Between Kin and Cosmopolis: An Ethic of the Nation


The nation-state is here to stay. Thirty years ago it was fashionable to predict its imminent demise, but the sudden break-up of the Soviet Union in the 1990s unshackled long-repressed nationalisms and generated a host of new states. The closer integration of the European Union has given intra-national nationalisms a new lease of life, confirming the viability of small nation-states under a supra-national umbrella--after all, if Ireland and Iceland, then why not Scotland and Catalonia? And then the world stage has seen new and powerful national players moving from the wings to the centre: China, India, and Brazil are full of a sense of growing into their own national destinies, and are in no mood either to dissolve into, or to defer to, some larger body.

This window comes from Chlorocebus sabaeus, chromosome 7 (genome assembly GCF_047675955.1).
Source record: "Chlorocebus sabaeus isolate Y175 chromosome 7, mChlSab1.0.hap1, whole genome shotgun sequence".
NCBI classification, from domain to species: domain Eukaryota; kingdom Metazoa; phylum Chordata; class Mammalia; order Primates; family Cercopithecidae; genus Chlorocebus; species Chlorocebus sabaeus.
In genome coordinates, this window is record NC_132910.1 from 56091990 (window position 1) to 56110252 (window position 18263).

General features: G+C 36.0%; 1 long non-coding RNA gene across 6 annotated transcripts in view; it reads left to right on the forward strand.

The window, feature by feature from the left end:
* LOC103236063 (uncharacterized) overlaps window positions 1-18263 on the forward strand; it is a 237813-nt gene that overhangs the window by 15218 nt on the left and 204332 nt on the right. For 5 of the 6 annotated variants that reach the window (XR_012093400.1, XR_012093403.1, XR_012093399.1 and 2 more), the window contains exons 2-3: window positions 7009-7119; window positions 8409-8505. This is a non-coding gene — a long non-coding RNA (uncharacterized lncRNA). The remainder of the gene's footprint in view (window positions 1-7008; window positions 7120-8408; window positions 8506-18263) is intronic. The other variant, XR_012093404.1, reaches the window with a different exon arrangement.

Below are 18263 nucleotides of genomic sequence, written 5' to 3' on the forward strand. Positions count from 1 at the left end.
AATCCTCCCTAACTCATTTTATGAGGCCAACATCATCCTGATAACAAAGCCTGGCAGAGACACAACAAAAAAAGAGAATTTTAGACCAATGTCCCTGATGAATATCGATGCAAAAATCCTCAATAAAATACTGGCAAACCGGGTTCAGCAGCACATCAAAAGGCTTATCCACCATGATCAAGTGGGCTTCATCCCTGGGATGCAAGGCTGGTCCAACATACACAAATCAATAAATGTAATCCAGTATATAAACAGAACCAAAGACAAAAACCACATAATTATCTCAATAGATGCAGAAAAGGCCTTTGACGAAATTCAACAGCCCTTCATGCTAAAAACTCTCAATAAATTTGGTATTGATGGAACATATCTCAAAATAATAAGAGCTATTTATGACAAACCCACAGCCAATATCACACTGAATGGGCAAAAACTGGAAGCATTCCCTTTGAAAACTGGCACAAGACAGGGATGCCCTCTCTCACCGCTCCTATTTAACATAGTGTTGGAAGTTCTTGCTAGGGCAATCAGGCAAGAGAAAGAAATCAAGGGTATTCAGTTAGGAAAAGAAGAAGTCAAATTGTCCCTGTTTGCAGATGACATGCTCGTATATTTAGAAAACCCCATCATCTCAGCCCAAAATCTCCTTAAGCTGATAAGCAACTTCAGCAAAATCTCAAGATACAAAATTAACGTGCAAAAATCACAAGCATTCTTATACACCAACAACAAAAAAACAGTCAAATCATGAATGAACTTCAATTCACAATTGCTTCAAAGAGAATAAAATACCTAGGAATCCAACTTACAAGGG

Nations, nationalisms, and nation-states are persistent facts, but what should we think of them morally? Surely humanity, not a nation, should claim our loyalty? How can it be right to exclude foreigners by policing borders? Can a liberal nation-state thrive without a cohering public orthodoxy? Does national sovereignty confer immunity? Is national separatism always justified? These are urgent questions. Between Kin and Cosmopolis offers timely Christian answers.


"The debate about immigration has become the most toxic issue in politics. We have lacked a framework for considered discussion and populism has stepped in. In this well-researched and articulate hundred pages on national identity and independence, Nigel Biggar gives us just such a framework, demonstrating yet again the value of public theology. He makes an outstanding contribution."
--Iain R Torrance, University of Aberdeen, Aberdeen, Scotland

"Biggar writes with the full command of a capacious and prudential theological tradition, without ever being obscure, jargonistic, or dry. He is never afraid of strong judgements, but also never fails to give all his reasoning respectfully. The result is a forceful, well-paced text that commands attention and respect."
--Christopher J. Insole, Durham University, Durham, UK